UK consumers are demanding rewards credit cards that offer enhanced benefits or greater value, according to research conducted by the Auriemma Consulting Group (ACG). ACG’s research found that consumers have become apathetic towards their current rewards cards, with 25% of consumers being neither satisfied nor dissatisfied with their rewards card, and 31% of consumers perceiving…
Navy Federal Credit Union and Cartera Commerce card-linked marketing solutions released a new card-linked offer program for Navy Federal members to boost rewards for shopping. Navy Federal launched its new Member Mall to more than one million members. Members can now earn extra cash back or rewards points — up to 15 times their normal rewards earning — with online shopping offers linked to their Navy Federal credit card accounts. The program is run on Cartera’s card-linked offer platform, which powers card-linked offers for four of the top five financial institutions, four of the top five airlines and more than 150 million U.S. consumers. The Cartera platform is a fully hosted, managed service allowing Navy Federal to pull merchant offers from Cartera’s exclusive Offer Cloud, link them to card member accounts, display them via multiple marketing channels, track and confirm purchases, and deliver rewards.
Banks are now responding cautiously to the Durbin Amendment and the new economics of debit cards. With interchange revenue streams cut 50%, many banks are tempted to start charging fees and dropping rewards on debit cards, but-warns Auriemma Consulting- new this new pricing will encourage consumer to spend much more. Less than 10% of debit…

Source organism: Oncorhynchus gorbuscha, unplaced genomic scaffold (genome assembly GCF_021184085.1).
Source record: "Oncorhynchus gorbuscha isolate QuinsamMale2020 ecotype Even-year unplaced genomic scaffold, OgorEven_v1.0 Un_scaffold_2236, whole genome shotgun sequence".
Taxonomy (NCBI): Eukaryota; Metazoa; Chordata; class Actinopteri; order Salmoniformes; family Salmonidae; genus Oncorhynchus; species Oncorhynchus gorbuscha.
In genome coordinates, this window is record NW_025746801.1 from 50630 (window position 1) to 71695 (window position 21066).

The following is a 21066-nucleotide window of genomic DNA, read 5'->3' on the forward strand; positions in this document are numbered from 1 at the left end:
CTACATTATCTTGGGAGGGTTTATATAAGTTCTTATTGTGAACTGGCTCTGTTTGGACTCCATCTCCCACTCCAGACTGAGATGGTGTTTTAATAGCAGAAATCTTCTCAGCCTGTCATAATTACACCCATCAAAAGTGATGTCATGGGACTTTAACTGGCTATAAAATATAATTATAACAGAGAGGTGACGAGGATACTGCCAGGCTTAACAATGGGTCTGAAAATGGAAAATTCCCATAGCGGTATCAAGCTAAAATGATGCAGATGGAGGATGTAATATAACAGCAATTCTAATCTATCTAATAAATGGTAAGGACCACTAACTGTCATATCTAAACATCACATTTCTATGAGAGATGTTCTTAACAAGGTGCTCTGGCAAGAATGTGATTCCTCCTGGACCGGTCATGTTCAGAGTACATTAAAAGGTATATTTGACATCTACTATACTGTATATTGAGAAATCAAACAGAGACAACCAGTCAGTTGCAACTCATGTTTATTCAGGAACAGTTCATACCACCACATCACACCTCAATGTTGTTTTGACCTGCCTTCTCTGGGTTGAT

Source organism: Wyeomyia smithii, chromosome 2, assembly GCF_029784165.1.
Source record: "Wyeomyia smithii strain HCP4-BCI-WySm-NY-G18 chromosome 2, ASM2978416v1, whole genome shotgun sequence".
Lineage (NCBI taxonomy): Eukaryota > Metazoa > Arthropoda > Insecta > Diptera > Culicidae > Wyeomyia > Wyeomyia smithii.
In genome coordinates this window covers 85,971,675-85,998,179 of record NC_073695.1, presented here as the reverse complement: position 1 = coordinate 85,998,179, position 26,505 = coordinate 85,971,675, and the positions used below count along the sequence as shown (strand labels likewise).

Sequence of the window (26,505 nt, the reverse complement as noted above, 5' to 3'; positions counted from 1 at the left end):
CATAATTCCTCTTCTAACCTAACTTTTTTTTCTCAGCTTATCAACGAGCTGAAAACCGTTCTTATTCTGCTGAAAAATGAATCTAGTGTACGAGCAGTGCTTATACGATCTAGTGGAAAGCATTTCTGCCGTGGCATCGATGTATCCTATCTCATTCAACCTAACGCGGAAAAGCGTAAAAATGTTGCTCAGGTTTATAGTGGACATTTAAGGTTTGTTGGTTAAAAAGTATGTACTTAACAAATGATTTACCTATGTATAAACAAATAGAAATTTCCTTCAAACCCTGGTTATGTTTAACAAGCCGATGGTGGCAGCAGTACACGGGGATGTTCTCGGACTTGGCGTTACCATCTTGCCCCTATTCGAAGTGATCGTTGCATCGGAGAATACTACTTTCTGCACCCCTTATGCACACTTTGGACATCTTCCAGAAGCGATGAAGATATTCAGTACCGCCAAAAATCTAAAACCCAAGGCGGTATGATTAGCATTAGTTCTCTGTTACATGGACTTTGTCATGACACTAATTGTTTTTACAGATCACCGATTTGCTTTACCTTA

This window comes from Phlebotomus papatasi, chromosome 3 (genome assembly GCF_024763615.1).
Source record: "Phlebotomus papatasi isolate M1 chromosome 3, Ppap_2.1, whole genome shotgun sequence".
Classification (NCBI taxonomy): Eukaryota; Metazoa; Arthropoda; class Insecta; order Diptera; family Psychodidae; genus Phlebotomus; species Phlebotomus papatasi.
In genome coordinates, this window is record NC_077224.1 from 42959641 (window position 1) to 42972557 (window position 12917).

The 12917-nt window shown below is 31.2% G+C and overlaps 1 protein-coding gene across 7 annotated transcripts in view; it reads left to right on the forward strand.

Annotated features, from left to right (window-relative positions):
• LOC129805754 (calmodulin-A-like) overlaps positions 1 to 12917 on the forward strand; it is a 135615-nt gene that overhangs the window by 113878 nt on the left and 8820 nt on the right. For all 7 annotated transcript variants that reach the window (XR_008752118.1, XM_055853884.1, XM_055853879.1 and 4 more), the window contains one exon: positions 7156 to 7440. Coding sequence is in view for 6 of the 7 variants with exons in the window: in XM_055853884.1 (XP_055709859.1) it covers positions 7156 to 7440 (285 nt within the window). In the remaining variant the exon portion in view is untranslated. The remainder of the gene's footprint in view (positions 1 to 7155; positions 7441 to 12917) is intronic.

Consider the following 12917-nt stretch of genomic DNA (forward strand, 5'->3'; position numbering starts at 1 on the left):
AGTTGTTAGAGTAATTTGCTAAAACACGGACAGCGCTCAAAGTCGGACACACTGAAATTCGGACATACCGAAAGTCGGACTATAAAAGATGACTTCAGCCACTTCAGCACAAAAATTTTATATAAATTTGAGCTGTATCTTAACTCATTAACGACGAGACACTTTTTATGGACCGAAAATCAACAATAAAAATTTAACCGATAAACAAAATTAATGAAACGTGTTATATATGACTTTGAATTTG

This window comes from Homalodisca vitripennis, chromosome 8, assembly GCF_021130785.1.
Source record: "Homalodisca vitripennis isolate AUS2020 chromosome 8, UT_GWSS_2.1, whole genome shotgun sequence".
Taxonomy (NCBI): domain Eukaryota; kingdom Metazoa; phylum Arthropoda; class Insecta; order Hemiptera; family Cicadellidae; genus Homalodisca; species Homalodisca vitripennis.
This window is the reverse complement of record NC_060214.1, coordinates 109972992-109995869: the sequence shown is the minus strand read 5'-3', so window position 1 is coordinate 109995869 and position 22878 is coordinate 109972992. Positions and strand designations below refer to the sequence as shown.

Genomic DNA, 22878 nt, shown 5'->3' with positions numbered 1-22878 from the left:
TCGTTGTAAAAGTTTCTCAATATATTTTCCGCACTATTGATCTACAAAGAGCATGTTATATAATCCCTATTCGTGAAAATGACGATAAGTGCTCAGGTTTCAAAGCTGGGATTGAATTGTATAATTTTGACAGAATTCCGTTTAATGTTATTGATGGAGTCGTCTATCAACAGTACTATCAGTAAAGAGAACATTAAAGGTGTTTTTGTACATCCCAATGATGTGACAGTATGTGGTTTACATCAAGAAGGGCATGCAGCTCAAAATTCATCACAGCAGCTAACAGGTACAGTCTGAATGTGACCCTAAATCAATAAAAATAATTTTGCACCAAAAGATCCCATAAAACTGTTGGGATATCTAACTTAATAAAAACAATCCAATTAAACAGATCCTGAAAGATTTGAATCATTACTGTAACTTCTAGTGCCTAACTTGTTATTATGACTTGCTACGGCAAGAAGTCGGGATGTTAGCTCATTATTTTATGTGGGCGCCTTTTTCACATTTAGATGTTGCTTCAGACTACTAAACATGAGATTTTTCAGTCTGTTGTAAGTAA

A new survey has found that 56% of consumers prefer cash back on their credit cards, while 23% said they favored air miles. About 12% preferred points and only 9% selected automatic rebates or discounts as their favorite rewards. The results from CardTrak.com are based on an online poll of 1,000 consumers completed this week. Nearly all general purpose credit cards offer some type of reward either at the network level or the issuer level. According to CardData the number of reward credit cards in the U.S. has grown from 290 million in 2002 to 490 million in 2006. A recent report from FischerJordan calculated that rewards payment cards accounted for 77% of credit card volume in 2005, compared to just 40% in 2001. The research found that credit card spend on rewards card is growing at a CAGR of 31%, compared to 12% for non-reward cards. (CF Library 3/20/07)
A new report has calculated that rewards payment cards accounted for 77% of credit card volume in 2005, compared to just 40% in 2001. The research found that credit card spend on rewards card is growing at a CAGR of 31%, compared to 12% for non-reward cards. The white paper by FischerJordan says that basic rewards offerings are becoming a market necessity; no longer a competitive advantage, but instead a commodity. The form says it is clear that program cost containment coupled with commoditization will spur a change in program substance and management. Reengineering will give way to a revision of traditional program economics, including a change in program structure and management. Coalition programs, white labeling, and association rewards will provide the models of industry externalization. The external result of these changes will be that the largest loyalty programs will emerge bigger, permeating multiple industries; while internally, program value will be unlocked, turning a cost center into a profit generating activity.